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Environmental activist, Mr Azibaola Robert has decried indiscriminate cutting of natural trees in the deep forest across Niger Delta region and Nigeria at large, saying the practice is affecting the quantity and quality oxygen now available for both human and animal breathing.
Robert, a lawyer-turned entrepreneur and innovator, who disclosed this on Saturday while speaking with newsmen as part of the ongoing 14 day audio-visual documentary project titled, ‘Expedition into deep forest’ at Otakeme in the Ogbia Local Government Area of Bayelsa State, said if the practice of indiscriminate logging is unregulated, Nigerian environment may be scarce of oxygen and ecosystem totally damaged in the nearest future.
According to him, the business of cutting trees for timbers, including economic trees, was depleting the thick rainforests around communities in the Niger Delta region.
He said that the unregulated practice of logging had already started affecting the ecosystem adversely.
He said: “We are highlighting the fact that the forests have been so devastated by logging. People cut down natural trees that protect the environment and give us oxygen.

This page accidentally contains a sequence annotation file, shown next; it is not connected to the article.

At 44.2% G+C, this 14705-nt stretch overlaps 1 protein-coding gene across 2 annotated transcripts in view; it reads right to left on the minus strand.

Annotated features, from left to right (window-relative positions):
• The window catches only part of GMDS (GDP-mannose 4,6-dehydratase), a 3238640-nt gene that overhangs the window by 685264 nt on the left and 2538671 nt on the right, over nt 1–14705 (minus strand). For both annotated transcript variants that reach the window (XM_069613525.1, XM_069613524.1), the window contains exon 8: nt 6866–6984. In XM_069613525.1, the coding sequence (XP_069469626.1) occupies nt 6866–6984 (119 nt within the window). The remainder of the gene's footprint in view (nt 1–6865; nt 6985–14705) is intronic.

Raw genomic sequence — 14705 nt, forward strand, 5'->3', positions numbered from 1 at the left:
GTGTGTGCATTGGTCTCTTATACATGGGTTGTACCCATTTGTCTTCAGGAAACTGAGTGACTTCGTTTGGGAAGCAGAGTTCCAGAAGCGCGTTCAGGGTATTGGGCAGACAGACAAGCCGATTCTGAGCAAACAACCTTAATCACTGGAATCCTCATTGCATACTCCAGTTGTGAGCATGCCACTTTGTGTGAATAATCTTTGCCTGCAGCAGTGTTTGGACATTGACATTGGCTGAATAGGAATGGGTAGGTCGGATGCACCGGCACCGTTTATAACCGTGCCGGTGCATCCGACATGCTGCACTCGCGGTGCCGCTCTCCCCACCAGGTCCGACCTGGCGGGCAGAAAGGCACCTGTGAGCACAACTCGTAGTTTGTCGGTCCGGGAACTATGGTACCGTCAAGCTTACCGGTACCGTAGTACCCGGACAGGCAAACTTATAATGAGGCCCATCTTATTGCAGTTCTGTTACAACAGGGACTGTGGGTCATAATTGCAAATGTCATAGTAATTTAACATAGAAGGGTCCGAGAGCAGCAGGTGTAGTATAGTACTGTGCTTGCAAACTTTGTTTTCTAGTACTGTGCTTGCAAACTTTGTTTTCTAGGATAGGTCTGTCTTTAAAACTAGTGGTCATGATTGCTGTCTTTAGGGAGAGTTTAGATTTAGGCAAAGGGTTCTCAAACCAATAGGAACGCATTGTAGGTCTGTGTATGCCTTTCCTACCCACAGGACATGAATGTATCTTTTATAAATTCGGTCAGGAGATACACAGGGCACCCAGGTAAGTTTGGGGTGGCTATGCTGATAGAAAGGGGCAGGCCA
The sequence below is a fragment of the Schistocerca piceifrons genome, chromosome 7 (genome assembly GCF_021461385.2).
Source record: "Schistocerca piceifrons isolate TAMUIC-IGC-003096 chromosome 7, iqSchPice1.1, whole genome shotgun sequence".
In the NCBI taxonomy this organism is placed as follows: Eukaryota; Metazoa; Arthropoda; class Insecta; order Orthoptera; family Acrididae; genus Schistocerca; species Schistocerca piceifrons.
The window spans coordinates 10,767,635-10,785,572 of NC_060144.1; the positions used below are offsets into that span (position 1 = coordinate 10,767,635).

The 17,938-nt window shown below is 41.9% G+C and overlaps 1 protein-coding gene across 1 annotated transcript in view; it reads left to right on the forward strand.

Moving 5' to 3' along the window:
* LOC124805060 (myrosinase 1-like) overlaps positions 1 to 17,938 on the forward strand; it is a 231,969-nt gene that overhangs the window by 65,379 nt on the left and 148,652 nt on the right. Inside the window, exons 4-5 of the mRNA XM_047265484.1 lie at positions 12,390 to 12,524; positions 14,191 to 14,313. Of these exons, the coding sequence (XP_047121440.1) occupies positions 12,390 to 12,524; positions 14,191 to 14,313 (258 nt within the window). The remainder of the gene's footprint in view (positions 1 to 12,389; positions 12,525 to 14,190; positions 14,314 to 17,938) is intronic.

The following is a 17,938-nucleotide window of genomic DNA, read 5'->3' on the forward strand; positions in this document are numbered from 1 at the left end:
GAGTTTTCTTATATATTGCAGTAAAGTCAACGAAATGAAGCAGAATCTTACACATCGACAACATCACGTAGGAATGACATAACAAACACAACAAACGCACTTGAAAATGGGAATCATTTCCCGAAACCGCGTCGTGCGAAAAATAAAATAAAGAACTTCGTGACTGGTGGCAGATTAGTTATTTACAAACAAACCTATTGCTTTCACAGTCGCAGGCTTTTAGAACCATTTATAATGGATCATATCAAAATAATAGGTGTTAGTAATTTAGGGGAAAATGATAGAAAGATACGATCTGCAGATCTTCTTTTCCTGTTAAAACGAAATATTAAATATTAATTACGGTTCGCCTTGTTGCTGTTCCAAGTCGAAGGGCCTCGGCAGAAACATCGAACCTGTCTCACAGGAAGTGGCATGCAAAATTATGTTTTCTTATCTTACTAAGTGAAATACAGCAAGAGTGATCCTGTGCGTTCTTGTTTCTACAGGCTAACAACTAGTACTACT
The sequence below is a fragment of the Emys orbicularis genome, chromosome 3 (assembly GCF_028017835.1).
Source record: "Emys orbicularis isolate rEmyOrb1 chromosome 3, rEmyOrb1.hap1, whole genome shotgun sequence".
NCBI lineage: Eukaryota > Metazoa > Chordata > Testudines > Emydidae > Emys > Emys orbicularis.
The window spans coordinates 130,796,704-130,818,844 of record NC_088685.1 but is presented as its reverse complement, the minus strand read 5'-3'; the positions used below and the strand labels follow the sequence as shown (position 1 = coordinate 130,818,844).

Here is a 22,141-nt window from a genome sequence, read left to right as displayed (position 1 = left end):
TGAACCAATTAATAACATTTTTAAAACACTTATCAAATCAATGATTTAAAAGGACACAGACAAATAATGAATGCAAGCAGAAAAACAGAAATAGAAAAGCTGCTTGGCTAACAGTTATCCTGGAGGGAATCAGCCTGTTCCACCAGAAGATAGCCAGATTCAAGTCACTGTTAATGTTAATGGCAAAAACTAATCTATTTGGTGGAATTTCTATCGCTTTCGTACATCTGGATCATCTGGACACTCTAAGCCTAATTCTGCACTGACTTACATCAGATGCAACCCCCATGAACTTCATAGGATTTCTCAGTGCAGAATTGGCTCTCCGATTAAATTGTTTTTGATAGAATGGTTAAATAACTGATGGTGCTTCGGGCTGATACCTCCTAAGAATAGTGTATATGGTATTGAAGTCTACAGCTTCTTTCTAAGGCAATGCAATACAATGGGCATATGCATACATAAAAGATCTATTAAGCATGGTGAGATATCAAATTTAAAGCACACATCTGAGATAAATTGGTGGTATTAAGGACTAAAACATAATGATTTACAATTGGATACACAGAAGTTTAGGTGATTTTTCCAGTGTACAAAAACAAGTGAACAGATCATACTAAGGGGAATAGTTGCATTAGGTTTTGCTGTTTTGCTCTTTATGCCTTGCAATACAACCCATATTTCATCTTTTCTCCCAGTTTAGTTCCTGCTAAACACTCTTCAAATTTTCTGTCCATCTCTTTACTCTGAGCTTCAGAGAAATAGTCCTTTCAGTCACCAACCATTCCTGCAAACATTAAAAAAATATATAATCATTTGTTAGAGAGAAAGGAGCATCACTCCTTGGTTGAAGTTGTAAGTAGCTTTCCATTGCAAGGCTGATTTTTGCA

“There is no regulation when it comes to wood logging in the Niger Delta and Nigeria in general. So it is a disaster waiting to unfold. The trees are being cut down for the purpose of economic gain.
“Have we tried to calculate the percentage of oxygen that comes from the rainforests of the Niger Delta and why we should not deserve the trees of the region,instead we are busy logging wood at random.” He queried.
Speaking on the first edition of the deep forest expedition audio-visual project, Robert said, “We are spending 14 days on this expedition in Otakeme rainforest and other neighbouring communities in Ogbia Local Government.
“The aim of the expedition is to highlight the natural environment of Nigeria, the Niger Delta and the communities that are around. We want people to see the kinds of blessings that nature has given to our country and how unexplored these natural resources have been.
“We also want people to know how these natural resources have been exploited. There are some of these natural resources that have been over-exploited, and there are some that have never been explored. We really need to balance nature.” He said.